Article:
While leading tech companies openly publicize their organizational diversity data in terms of ethnic and gender composition, little data has been shared about the age makeup of the tech workforce.
Age, and how it impacts the way a worker is treated, is not a veiled issue within the tech industry. In recent years, a flurry of stories have surfaced about experienced tech workers being laid off and replaced by younger employees, or older employees remaining unemployed for unfairly long periods.
Situational ageism—prejudice or discrimination on the basis of a person’s age—undoubtedly exists in the tech industry. But is it happening on a widespread, systemic level in the tech industry? The Visier Insights™ Report: The Truth About Ageism in the Tech Industry found that—when it comes to hiring—it is. But we also uncovered an interesting paradox. When measured in terms of performance, older workers are more valued in tech than in non-tech.
The Truth About Ageism in Tech
Using the Visier Insights database (an aggregation of anonymized and standardized workforce databases that for this report included 330,000 employees from 43 large US enterprises—a subset of Visier’s customers), we were able to examine the role of age in the workforce like never before.
Our research found that experience and maturity are more valued in tech than in non-tech industries. We call this the Tech Sage Age. A unique finding to the tech industry, the Tech Sage Age occurs from age 40 onwards, with non-manager workers increasingly likely to receive a Top Performer rating as they age, mature, and gain experience, compared to non-tech workers.
The Tech Sage Age reflects the higher value older workers bring to tech organizations and suggests that maturity and experience are more important drivers of high performance in tech than in non-tech industries.
Yet, despite our Tech Sage Age finding, there is systemic ageism in tech hiring practices: Tech hires a higher proportion of younger workers and a smaller proportion of older workers than non-tech.
Despite receiving more Top Performer ratings as they age than their non-tech counterparts, Gen Xers in tech are being hired 33% less (and Baby Boomers 60% less) than their workforce representation, while Millennials in tech are being hired almost a whopping 50% more than their workforce representation. In notable contrast, in non-tech, Gen Xers are being hired only 22% less than their workforce representation. Simply put, a Gen Xer has a significantly lower chance of being hired in tech. For Baby Boomers, the chances of being hired in tech and non-tech are the same.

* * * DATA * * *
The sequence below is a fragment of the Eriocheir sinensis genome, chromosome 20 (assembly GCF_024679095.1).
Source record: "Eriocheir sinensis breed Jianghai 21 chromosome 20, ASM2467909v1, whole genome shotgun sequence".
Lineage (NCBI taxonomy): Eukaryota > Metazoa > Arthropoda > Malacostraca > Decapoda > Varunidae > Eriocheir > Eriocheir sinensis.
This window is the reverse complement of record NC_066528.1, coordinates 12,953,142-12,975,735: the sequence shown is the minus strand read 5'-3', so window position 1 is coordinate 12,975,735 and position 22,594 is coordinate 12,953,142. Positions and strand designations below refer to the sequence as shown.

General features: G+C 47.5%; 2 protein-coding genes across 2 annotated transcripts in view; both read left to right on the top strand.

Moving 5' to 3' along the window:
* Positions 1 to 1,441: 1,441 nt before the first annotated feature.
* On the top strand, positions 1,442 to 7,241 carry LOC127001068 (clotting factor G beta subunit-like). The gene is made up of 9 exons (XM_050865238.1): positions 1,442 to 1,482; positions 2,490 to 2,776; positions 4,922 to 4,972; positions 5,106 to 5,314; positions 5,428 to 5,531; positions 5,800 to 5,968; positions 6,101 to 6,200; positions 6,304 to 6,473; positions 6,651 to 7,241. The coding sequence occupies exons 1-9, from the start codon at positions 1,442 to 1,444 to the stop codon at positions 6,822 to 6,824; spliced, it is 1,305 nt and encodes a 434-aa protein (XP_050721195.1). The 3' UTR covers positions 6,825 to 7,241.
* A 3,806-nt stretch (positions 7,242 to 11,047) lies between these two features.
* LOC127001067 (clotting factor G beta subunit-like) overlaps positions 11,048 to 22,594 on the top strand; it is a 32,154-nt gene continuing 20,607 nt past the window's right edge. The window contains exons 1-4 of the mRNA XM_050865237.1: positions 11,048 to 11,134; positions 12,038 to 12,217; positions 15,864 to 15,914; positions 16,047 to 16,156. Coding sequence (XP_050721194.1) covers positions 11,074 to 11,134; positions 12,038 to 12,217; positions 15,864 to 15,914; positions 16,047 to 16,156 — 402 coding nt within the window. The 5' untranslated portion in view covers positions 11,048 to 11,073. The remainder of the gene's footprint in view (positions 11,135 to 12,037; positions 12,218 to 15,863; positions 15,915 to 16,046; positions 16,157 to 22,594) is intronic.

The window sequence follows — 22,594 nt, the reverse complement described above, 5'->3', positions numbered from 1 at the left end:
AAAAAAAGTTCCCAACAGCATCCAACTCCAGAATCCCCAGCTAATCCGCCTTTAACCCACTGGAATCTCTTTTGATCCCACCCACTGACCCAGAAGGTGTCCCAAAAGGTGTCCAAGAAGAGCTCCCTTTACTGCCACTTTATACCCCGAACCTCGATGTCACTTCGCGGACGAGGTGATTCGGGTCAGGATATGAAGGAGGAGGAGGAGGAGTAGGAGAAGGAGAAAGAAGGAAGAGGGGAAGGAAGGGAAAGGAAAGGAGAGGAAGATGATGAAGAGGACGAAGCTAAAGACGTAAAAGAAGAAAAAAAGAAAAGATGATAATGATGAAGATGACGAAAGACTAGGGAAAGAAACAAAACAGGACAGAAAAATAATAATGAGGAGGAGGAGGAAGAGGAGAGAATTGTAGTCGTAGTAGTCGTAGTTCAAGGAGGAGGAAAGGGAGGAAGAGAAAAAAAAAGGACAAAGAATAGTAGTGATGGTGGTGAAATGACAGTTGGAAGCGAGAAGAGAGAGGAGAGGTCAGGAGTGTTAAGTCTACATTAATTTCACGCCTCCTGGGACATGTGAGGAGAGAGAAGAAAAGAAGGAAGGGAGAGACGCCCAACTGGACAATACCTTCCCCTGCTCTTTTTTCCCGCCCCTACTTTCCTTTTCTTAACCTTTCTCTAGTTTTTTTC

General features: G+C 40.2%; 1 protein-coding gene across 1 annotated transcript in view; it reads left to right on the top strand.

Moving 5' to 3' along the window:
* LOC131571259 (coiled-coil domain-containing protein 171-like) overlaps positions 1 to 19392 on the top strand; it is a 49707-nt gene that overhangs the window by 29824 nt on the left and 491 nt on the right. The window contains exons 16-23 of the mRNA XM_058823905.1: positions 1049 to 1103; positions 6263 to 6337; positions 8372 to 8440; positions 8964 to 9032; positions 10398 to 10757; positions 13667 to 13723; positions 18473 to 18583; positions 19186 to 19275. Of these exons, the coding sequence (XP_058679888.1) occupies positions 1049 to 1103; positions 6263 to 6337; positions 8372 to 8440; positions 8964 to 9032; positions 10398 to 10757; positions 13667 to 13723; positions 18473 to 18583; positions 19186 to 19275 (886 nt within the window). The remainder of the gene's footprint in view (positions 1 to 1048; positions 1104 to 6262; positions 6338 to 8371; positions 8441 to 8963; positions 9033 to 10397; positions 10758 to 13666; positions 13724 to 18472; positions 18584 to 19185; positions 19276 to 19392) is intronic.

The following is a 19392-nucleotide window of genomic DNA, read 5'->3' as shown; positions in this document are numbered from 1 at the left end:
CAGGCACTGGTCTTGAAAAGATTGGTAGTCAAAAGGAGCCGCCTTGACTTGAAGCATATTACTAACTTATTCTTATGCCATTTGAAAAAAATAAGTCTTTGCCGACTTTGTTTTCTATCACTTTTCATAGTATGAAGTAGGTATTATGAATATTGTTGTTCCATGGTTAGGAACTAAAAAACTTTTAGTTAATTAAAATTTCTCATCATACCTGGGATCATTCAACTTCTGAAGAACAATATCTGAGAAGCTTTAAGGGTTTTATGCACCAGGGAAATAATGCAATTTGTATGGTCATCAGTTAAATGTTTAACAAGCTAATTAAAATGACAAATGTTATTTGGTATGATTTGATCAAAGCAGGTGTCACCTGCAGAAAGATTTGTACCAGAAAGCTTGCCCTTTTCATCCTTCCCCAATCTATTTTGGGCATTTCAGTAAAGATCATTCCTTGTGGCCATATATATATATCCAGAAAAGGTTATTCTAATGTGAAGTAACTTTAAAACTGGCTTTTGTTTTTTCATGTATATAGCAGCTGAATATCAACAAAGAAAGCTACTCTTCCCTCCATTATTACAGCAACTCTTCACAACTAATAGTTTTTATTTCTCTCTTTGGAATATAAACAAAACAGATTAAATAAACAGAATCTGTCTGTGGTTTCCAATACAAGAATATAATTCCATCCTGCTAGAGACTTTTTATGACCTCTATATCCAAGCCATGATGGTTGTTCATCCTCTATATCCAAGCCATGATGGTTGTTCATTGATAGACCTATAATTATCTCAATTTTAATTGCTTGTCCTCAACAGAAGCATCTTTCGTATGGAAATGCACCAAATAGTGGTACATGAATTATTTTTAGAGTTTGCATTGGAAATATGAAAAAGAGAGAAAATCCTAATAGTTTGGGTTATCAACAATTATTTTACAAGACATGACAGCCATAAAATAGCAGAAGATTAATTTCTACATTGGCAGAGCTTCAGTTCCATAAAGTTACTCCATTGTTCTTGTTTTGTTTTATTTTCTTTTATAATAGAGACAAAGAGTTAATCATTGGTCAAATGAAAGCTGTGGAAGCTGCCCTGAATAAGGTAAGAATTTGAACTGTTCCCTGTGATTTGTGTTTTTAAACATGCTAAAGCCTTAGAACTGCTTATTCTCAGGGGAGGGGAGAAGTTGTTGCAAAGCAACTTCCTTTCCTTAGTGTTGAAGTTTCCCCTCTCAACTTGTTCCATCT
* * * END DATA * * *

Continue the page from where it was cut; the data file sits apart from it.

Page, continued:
What Businesses Can Do
There are a number of important steps employers can take to ensure they root out the risk of ageism in their workforce, and acquire the best and brightest talent available, regardless of age:
- Review your workforce data to understand the current state of age equity within your organizations to find any signs of potential bias in hiring, promotions, salary levels, turnover, and performance ratings.
- Set objectives and develop a plan with manageable steps (and a way to monitor your progress) that will help your organization achieve an inclusive work environment.
- Keep in mind that, as with ethnic and gender equity, age equity is a cultural issue. If pockets of ageism exist within your organization, you will need to devise plans to address them not only via better HR practice and policy rollouts, but through culture change.
- Consider implementing a version of the Rooney Rule for age, specifically for teams or roles where the workforce is less diverse in age: for every position you have open to fill, consider one or more older candidates (or candidates that will help create a more diverse team, in general).
- Develop hiring practices that reduce the potential for intentional or unintentional bias in the screening out of older applicants.
- Develop hiring practices that specifically do not screen out candidates based on the length of their unemployment. While this report focused on systemic ageism, many individual stories suggest older unemployed workers struggle to get hired, and studies indicate recruiters screen out candidates that have been unemployed for longer periods of time.